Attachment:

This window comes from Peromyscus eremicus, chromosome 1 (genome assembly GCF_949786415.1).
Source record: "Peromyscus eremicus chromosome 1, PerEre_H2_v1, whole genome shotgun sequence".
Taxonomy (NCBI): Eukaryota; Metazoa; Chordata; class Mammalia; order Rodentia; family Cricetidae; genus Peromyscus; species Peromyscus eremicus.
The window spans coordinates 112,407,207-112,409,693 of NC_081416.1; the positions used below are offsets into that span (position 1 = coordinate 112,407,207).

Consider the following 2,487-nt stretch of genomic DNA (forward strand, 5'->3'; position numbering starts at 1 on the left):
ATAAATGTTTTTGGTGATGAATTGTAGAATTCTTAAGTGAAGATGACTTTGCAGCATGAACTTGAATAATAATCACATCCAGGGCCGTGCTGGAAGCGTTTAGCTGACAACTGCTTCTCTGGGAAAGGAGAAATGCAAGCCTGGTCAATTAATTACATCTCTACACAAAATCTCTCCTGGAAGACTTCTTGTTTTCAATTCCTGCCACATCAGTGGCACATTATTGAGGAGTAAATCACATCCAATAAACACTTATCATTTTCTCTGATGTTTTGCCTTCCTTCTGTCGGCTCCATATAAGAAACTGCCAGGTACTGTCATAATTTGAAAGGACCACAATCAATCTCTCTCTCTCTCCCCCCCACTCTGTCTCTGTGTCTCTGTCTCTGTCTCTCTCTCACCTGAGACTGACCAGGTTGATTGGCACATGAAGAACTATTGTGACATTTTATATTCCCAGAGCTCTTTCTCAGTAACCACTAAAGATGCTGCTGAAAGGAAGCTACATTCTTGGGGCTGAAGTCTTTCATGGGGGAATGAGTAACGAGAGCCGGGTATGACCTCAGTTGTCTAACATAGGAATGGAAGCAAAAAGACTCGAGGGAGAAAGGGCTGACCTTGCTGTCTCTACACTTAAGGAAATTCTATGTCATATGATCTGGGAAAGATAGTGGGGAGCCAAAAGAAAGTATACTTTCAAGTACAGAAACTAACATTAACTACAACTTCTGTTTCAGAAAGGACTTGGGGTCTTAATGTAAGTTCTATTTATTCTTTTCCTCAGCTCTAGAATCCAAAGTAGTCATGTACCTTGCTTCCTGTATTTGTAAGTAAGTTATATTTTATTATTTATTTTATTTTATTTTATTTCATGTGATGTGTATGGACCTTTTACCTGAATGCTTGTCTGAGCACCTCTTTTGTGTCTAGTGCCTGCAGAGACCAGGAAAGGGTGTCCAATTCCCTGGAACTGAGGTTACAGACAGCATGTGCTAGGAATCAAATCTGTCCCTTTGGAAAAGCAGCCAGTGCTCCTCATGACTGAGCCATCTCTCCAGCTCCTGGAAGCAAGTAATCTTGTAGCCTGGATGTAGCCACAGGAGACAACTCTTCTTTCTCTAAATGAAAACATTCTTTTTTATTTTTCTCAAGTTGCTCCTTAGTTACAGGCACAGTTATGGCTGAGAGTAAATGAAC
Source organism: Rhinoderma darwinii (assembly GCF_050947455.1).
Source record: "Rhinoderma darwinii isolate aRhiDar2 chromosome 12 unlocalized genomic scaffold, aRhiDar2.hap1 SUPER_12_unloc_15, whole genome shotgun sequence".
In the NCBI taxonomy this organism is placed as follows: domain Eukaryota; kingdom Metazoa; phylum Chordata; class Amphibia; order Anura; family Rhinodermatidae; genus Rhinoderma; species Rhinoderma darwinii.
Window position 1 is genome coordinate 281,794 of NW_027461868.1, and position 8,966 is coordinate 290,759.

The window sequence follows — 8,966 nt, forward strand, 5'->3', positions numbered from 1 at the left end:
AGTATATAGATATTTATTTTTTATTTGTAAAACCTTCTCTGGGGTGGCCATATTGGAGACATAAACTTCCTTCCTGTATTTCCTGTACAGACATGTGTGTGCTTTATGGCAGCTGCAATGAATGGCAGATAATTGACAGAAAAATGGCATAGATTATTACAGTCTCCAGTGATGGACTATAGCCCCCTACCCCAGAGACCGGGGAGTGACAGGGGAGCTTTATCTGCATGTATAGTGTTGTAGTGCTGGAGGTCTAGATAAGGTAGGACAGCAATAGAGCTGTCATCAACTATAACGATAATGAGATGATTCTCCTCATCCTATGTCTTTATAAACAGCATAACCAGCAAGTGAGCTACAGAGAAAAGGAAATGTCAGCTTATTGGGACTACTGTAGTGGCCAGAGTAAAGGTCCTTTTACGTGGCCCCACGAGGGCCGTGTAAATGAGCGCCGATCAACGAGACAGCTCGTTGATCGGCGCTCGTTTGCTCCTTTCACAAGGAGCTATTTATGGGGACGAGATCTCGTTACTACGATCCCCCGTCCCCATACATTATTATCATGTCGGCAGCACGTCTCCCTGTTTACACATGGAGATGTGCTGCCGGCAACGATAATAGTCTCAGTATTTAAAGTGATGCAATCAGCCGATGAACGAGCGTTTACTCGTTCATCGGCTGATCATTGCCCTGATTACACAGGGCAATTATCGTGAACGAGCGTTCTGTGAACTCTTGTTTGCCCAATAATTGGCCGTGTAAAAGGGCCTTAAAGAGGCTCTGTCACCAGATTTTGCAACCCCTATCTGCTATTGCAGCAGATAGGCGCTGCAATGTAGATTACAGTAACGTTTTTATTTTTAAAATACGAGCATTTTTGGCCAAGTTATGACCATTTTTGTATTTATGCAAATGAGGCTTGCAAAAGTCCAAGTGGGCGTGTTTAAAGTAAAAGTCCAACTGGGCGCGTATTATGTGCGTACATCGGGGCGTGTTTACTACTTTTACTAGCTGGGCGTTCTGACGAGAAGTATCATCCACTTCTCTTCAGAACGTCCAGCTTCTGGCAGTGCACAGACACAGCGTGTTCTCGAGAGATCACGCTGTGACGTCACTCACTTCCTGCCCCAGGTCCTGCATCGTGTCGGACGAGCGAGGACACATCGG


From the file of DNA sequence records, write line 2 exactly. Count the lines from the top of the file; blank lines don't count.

Source record: "Peromyscus eremicus chromosome 1, PerEre_H2_v1, whole genome shotgun sequence".